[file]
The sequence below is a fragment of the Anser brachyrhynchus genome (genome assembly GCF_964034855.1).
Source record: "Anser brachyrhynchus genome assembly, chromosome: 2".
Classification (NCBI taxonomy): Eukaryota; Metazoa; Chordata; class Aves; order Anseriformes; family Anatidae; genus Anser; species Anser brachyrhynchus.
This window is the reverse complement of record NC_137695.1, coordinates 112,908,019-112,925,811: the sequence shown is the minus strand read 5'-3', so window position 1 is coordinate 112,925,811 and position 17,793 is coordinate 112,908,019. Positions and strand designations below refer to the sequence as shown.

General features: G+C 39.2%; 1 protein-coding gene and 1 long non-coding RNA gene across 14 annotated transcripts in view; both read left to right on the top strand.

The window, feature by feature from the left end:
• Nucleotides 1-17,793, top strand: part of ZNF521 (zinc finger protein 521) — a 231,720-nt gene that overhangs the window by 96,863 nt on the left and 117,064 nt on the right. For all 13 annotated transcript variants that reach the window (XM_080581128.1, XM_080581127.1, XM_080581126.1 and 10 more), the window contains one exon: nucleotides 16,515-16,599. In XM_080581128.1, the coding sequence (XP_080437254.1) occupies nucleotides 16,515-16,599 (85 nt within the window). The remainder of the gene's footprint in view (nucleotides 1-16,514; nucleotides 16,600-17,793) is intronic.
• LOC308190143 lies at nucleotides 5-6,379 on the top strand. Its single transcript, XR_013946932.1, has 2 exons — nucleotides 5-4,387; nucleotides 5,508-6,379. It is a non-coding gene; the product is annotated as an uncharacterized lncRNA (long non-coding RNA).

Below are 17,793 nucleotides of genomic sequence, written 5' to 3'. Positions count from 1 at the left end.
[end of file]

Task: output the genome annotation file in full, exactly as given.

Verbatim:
The sequence below is a fragment of the Anser brachyrhynchus genome (genome assembly GCF_964034855.1).
Source record: "Anser brachyrhynchus genome assembly, chromosome: 2".
Classification (NCBI taxonomy): Eukaryota; Metazoa; Chordata; class Aves; order Anseriformes; family Anatidae; genus Anser; species Anser brachyrhynchus.
This window is the reverse complement of record NC_137695.1, coordinates 112,908,019-112,925,811: the sequence shown is the minus strand read 5'-3', so window position 1 is coordinate 112,925,811 and position 17,793 is coordinate 112,908,019. Positions and strand designations below refer to the sequence as shown.

General features: G+C 39.2%; 1 protein-coding gene and 1 long non-coding RNA gene across 14 annotated transcripts in view; both read left to right on the top strand.

The window, feature by feature from the left end:
• Nucleotides 1-17,793, top strand: part of ZNF521 (zinc finger protein 521) — a 231,720-nt gene that overhangs the window by 96,863 nt on the left and 117,064 nt on the right. For all 13 annotated transcript variants that reach the window (XM_080581128.1, XM_080581127.1, XM_080581126.1 and 10 more), the window contains one exon: nucleotides 16,515-16,599. In XM_080581128.1, the coding sequence (XP_080437254.1) occupies nucleotides 16,515-16,599 (85 nt within the window). The remainder of the gene's footprint in view (nucleotides 1-16,514; nucleotides 16,600-17,793) is intronic.
• LOC308190143 lies at nucleotides 5-6,379 on the top strand. Its single transcript, XR_013946932.1, has 2 exons — nucleotides 5-4,387; nucleotides 5,508-6,379. It is a non-coding gene; the product is annotated as an uncharacterized lncRNA (long non-coding RNA).

Below are 17,793 nucleotides of genomic sequence, written 5' to 3'. Positions count from 1 at the left end.